Or perhaps they don't care.  Perhaps the only thing that matters is selling books.  It's no longer about the readers at all; it's only about the Amazon bottom line.


That means the entire operation is corrupted.  No one knows who's a real person and who's a computer generated sock puppet.  The ratings and reviews and recommendations are all suspect, except by the ignorant.  And it's obvious that such ignorance is fostered by That Other Site.


What would be the height of manifest irony involves the very author whose petulant outrage sparked much of the huge battle that led to the erasing of shelves and deletion of reviews and exodus of members.


Lauren Howard/Pippa's rampage began when she discovered someone had rated her not-yet-released book with 2-stars.  Insisting it was impossible for anyone to rate her book without reading it and that it was impossible for anyone to have read her unreleased (but ARCed) novel, she proceeded to slash her way through That Other Site.  No matter how many times it was pointed out to Lauren that the site allowed ratings of unreleased books, she continued to rant and rave.  No matter how many sympathetic accounts boosted her book with 5-star ratings even though they had never read it, Lauren would not be pacified.  She blogged and tweeted and pissed and moaned.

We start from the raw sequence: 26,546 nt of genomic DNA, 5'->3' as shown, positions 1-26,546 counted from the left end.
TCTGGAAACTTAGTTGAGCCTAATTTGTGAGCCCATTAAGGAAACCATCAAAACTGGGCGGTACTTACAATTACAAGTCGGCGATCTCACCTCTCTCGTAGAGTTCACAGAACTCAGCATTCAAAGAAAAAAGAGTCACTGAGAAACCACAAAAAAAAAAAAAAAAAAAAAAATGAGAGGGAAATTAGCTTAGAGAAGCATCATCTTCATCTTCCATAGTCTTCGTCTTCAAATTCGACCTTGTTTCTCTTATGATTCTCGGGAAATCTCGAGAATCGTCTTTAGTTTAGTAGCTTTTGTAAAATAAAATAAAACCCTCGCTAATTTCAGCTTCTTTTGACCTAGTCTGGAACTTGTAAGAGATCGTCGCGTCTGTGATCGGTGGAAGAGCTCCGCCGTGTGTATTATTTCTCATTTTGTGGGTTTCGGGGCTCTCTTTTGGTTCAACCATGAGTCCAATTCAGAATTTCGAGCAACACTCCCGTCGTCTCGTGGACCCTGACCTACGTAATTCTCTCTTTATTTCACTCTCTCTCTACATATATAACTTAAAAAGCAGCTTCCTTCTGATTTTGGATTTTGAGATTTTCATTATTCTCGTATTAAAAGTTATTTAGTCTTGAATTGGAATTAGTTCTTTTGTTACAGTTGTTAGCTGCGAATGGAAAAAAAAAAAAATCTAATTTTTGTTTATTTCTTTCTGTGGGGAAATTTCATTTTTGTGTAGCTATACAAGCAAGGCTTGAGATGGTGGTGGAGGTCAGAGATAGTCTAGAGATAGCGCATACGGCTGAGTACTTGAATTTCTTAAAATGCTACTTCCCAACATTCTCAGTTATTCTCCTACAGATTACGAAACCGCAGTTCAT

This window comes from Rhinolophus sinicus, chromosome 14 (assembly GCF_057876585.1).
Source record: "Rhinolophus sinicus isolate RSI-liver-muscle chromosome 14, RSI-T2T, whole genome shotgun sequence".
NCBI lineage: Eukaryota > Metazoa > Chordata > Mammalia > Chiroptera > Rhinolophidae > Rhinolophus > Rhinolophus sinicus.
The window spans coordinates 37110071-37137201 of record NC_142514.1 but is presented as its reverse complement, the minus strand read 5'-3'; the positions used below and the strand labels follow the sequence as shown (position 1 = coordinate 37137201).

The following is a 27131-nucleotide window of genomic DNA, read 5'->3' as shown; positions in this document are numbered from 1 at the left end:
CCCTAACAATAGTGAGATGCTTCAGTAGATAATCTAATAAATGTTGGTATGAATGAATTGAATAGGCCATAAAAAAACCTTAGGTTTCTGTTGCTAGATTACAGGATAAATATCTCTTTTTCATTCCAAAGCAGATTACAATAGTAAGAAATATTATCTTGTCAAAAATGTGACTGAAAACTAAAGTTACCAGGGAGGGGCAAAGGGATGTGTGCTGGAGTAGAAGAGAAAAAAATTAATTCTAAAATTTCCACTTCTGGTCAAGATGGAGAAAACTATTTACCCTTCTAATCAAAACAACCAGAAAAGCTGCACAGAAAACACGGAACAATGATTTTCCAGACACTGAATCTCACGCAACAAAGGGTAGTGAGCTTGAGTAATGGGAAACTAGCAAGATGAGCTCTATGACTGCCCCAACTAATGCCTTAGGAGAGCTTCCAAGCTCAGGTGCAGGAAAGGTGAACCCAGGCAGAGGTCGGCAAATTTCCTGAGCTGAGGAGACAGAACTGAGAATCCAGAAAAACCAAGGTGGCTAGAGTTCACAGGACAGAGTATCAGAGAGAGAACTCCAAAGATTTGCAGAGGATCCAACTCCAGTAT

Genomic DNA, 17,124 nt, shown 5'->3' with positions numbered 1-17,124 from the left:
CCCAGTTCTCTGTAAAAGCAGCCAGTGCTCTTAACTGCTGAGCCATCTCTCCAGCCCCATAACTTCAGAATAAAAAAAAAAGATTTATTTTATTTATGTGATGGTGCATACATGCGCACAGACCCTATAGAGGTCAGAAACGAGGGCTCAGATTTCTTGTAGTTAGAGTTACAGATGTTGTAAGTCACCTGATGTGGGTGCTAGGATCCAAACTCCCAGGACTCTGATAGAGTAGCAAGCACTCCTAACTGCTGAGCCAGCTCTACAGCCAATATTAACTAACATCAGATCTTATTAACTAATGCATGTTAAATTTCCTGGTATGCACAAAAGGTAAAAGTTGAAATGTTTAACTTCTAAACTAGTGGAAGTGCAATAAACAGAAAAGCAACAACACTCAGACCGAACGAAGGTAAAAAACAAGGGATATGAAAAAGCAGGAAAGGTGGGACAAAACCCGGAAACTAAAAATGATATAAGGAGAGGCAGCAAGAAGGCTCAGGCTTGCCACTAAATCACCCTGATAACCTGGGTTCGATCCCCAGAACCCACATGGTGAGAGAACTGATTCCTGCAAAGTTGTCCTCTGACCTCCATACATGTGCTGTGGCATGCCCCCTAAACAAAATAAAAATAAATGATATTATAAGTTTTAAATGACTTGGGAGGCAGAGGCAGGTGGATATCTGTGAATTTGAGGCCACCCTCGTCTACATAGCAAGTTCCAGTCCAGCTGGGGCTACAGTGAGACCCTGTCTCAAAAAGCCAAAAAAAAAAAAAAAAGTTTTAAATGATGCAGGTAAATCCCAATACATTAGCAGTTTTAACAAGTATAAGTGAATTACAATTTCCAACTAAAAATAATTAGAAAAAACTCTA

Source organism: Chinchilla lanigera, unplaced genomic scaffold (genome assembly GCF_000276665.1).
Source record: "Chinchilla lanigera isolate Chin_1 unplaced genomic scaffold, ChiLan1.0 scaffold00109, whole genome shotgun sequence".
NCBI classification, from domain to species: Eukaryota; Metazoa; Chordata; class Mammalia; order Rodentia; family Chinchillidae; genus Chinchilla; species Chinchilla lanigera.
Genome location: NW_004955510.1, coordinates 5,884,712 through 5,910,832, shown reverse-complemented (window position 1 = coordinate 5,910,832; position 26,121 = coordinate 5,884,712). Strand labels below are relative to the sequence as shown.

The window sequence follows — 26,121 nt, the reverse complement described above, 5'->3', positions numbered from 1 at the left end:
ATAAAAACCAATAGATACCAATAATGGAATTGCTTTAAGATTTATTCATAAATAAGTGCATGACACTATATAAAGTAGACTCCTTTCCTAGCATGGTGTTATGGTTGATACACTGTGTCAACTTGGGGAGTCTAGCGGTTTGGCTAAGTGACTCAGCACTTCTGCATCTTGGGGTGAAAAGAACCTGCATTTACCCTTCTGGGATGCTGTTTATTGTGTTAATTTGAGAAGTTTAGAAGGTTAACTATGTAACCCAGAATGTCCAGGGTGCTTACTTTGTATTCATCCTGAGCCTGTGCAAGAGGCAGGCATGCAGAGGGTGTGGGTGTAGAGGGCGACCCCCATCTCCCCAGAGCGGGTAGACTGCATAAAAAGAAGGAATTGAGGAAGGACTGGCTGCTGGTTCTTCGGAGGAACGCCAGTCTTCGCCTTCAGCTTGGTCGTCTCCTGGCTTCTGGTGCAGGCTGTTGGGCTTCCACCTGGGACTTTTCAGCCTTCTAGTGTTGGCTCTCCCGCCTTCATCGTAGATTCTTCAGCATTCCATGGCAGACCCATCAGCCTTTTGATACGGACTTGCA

There was some examination of the account that produced the 2-star rating, and I don't think I was the only one who suggested -- are you ready for this? -- that it might have been a computer-generated account.  That account still exists.  After its initial activity in August 2013, including the shelving/rating of Lauren Howard/Pippa's book, it had no activity at all until 4 November 2013.  So maybe it was a real person.  Or maybe not.


That Other Site is a great database, and it has a great platform for discussions.  But its reviews and ratings and recommendations absolutely must be viewed through a lens of distrust.  While I am sure there are plenty of real people writing real reviews about real books -- and that includes negative reviews of poorly written books by badly behaving authors -- I am just as sure that a lot of those reviews and ratings are coming from ... some where and some thing else.